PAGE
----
DOES HE SPEAK SPANISH?  OK, this one I can go with, but...don't assume someone speaks a different language because of the color of their skin.  He was raised in America, he speaks English.  He speaks Spanish only as well as his teacher, that is me.  So, ummm, not so much!

And as far as the "wow, he speaks good English."  Well, he should!  Just like any other 9, almost 10 year old.  Don't assume you know how someone should speak or even act, based on their outward appearance.

And I won't assume YOU are as clueless as you seem.

See, I can be snarky! ;)



  1. Here is another illustration of why you should not assume anything about anyone's family insofar as where their children "came from" -- I have a good friend who was raped as a teenager. The man who attacked her, a friend of her family, was Asian. He's in jail now (she was not the only woman he'd attacked) but during the trauma of the trial, my friend discovered she was pregnant. Abortion was not an option for her. Originally she intended to give the baby up for adoption but after much thought and prayer she decided to keep him. He's an amazing kid and a daily reminder that something good can come from something awful, but that's not the point of this story. A few years after she had him, she met a man and got married and had other children. Her husband is Caucasian like she is, and when the family is all together, it's pretty obvious that her oldest son is from a different place, ethnically, than the rest of her children. She gets asked all the time if he is adopted (along with all the other questions you mentioned). never know the story and should never, ever assume. Thanks for a great post.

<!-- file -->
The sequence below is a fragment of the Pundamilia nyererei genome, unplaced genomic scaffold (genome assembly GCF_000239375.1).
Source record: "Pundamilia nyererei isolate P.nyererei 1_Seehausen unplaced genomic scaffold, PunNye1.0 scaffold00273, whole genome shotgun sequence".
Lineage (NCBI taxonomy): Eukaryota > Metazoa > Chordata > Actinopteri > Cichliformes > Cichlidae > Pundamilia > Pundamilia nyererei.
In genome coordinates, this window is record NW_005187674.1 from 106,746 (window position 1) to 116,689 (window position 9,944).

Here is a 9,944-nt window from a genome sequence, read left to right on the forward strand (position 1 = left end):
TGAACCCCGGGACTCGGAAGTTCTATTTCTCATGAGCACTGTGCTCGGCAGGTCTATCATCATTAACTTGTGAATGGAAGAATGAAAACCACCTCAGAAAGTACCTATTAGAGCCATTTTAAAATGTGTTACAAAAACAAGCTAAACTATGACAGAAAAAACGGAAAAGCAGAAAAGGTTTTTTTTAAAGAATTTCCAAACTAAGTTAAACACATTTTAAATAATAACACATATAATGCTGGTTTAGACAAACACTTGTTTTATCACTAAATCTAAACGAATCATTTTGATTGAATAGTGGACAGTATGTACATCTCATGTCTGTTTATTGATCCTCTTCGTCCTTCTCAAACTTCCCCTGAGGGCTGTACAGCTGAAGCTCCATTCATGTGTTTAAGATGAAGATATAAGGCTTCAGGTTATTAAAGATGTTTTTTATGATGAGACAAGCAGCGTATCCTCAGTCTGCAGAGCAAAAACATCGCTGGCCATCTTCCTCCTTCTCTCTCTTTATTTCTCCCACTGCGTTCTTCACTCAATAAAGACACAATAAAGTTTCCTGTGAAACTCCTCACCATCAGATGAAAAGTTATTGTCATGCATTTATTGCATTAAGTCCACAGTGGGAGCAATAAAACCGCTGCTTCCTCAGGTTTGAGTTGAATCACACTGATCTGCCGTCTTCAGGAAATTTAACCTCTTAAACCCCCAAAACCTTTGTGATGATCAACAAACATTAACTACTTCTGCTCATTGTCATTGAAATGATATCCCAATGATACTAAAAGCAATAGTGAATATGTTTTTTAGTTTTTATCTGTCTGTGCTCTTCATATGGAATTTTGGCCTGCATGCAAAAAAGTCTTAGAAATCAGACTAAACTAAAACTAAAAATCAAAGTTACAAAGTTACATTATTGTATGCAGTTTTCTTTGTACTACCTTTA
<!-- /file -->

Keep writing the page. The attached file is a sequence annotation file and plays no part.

1. A beautiful example of how God can turn heartbreak into joy! Thank you for sharing. May that family be blessed by their courage and faithfulness!

  2. We had a white friend whose husband is black. Of course her daughter is biracial. A man in a restaurant asked (in front of the child) "where did you get her?" . . .umm. . .from God.

    1. That sometimes is just the kindest answer I can muster! ;)

  3. Amen! I get the worst questions . . . but then sometimes I get the best encouragement . . . from the mouths of strangers.

    (I found my way here via Our Homeschool Forum)

    1. So very true! I pray I have encouraged others in my questioning and conversations as well! Glad you found us! Welcome to FFF!

  4. All of my children are biological but because there are four-which seems a huge number to some people apparently-I've gotten the"Are they all yours? " question frequently. 😳 And when the oldest two were really little I had them in the drugstore one day and the clerk said "Wow! They must look just like their father because they look nothing like you. " I thought then that with all the different family situations people have that was a very rude and insensitive remark. People just talk and don't think.

  5. Sometimes people dont think how their questions sound. Its hard then to offer grace. At least they are curious enough to ask and friendly enough to want to engage you in conversation. But it would get tiresome. I can see both sides all too well.